Well the Kitchen and AP are no longer affiliated, probably from 2+ years ago when they parted ways from Culinary Wonderland conglomerate. However all of their seafood restaurant branches in NorCal are still around, and there is obviously demand for dinner, where they showcase a bit more regional Cantonese (Foshan, Shunde areas for example) and most recently high end poon choy at The Kitchen Millbrae (old school revival gimmick). Perhaps this style is not appreciated by most or those who are not familiar, and thus ordering tried and true standard stuff during lunch or dinner, may have mixed results, but I truely believe that there is deliciousness to be found at such places, and not just that wacky Macau style fried pork knuckles.

                                And to be fair, you can't judge quality of a branch 500+ miles away and use that as a measurement. Look at Sinbala Cupertino...absolutely horrid and they closed out late last year (why it took so long who knows). But I will say Sinbala in Arcadia rocked. Or how Ay Chung Milpitas and Richmond shuttered, but the one in SoCal and Vegas persisted. Or the two Ten Ren Tea Cafes in the East Bay that were satellite/branches of the ones from a SoCal Ten Ren family, and now the Fremont location is called Tea Six, keeping an identical menu but no longer sporting the TR brand.

                                AP and KP and The Kitchen also use menus. At Zen Peninsula fairly recently I noticed that on the weekend, it's menu ordering and you get your dim sum delivered by cart (and some by ladies holding the tray).

                                1. re: K K

                                  I've eaten at The Kitchen both in Millbrae and Alhambra, and I considered them to be comparable in quality. The Alhambra branch was actually primarily menu driven dim sum, with a few items circulating on trays--perhaps they were trying to compete with the other menu places in the SGV. I thought it was pretty good, but as noted previously, it just didn't stand out at all from its competitors in the SGV.

                                  1. re: K K

                                    "high end poon choy"
                                    Ah ha! Was just about to inquire about this. I had lunch at The Kitchen last week and on the way out noticed the poster for $188 that depicted a platter heaped with whole braised abalone, duck legs, etc. that looked like a smorgasboard. Now this makes sense.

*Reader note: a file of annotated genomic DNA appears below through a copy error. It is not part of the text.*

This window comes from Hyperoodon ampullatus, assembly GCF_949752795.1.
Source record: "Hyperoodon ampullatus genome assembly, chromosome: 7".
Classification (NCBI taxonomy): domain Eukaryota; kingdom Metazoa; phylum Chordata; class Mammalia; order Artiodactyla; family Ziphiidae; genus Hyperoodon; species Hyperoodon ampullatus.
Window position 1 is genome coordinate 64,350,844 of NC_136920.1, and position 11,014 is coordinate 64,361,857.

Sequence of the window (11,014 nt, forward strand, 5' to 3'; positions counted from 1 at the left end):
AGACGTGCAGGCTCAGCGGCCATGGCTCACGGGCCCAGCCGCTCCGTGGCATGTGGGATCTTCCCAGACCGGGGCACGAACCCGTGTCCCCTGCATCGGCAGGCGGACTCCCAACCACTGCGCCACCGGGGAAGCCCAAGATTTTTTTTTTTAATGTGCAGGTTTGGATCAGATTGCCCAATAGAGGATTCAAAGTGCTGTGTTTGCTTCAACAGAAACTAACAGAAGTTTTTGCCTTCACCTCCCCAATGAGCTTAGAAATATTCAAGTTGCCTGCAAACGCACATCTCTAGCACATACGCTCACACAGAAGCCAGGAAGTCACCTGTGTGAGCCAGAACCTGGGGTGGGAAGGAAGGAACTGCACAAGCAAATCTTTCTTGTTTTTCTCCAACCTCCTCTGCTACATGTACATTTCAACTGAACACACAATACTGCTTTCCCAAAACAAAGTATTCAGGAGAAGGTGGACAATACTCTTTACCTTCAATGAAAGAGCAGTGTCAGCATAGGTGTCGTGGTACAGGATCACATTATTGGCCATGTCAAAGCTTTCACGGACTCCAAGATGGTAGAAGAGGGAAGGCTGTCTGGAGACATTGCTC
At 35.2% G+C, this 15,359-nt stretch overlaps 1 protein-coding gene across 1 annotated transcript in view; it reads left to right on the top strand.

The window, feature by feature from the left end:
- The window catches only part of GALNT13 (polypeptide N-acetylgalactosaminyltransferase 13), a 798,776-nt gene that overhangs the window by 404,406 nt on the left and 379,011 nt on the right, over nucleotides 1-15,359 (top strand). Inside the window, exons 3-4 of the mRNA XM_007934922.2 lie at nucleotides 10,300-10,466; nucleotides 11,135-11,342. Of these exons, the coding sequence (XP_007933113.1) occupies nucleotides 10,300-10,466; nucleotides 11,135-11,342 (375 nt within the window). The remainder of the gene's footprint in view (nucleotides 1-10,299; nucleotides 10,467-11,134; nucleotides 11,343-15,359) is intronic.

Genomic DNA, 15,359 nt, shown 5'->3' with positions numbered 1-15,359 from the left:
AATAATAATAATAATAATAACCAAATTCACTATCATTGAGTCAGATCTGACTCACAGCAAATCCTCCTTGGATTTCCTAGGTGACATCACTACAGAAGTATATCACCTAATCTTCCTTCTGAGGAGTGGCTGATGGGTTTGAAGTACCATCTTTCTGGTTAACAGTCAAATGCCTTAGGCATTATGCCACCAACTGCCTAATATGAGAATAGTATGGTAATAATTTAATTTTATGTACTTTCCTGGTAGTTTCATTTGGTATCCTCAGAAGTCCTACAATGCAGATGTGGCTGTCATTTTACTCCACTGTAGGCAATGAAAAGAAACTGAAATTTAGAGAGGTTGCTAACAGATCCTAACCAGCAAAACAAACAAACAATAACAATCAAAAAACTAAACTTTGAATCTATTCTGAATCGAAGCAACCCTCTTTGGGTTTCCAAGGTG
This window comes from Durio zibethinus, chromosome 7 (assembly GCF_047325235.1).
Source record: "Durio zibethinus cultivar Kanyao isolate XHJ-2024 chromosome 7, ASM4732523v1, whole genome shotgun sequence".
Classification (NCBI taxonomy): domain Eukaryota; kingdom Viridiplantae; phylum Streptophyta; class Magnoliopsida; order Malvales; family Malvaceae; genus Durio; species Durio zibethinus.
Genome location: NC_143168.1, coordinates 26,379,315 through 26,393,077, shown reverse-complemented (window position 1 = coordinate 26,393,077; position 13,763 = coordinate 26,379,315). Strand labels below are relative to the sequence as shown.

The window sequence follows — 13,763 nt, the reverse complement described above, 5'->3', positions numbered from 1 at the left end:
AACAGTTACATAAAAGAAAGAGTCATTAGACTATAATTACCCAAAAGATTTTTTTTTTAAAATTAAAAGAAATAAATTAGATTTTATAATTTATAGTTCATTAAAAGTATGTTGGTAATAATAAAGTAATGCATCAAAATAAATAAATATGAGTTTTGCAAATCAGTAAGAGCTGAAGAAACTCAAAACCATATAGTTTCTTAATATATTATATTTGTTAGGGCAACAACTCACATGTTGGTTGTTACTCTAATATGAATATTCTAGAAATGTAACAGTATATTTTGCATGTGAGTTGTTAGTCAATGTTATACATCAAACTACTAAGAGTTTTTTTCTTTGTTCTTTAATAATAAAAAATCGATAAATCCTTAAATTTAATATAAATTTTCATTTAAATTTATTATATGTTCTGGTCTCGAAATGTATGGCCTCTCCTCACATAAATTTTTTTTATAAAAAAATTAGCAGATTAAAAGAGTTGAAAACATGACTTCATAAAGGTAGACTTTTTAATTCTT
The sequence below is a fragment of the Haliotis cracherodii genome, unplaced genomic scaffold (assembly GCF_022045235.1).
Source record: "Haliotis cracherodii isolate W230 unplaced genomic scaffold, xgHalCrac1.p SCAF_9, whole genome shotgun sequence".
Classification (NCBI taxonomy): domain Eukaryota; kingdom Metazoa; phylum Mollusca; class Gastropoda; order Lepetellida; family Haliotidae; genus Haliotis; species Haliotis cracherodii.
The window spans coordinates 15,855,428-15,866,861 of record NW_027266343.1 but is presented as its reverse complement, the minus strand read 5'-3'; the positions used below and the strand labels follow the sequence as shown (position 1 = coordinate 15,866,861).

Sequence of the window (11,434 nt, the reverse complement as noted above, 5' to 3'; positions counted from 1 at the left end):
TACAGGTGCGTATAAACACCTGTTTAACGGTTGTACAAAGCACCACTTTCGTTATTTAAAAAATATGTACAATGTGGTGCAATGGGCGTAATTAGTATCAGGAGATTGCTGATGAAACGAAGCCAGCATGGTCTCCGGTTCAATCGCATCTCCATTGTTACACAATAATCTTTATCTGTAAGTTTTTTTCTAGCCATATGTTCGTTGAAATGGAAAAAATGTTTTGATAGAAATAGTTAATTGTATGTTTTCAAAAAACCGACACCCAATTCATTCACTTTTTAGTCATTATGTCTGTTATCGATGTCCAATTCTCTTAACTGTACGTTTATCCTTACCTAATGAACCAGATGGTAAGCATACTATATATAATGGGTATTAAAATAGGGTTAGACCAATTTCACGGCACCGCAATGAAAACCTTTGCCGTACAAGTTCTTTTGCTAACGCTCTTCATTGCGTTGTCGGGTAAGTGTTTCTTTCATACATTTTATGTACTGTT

BTW, the dim sum was 100% better than a year ago when The Kitchen was going through its transition. As good as Asian Pearl Peninsula again and competitive with Koi Palace.

                                    -----
                                    Koi Palace Restaurant
                                    365 Gellert Blvd, Daly City, CA 94015

                                    Asian Pearl
                                    3288 Pierce St, Richmond, CA 94804

                                    1. re: Melanie Wong

                                      Yeah I first reported of seeing the high end poon choy last August in Chinese newspaper ads.

                                      http://chowhound.chow.com/topics/731026

                                      I find it humorous that the exec chef there is being touted as SF Bay Area's version of Hong Kong's super famous Dai Wing Wah (famous for poon choy, where the chef there enjoys some celeb chef status in HK).

                                      As with seafood and classical Cantonese (or Michelin starred) restaurants in HK, the true measurement of a Cantonese restaurant is their cooked dishes during dinner, and not dim sum. Good dim sum is a plus, but not the definitive measurement of a place.

                                2. re: sfbing

                                  On the other hand, slowly expedited food ordered from a menu can be not nearly as good as food at a cart place experiencing rapid turnover. (Sea Harbour and Koi Palace, I am looking at you!)

                                  -----
                                  Koi Palace Restaurant
                                  365 Gellert Blvd, Daly City, CA 94015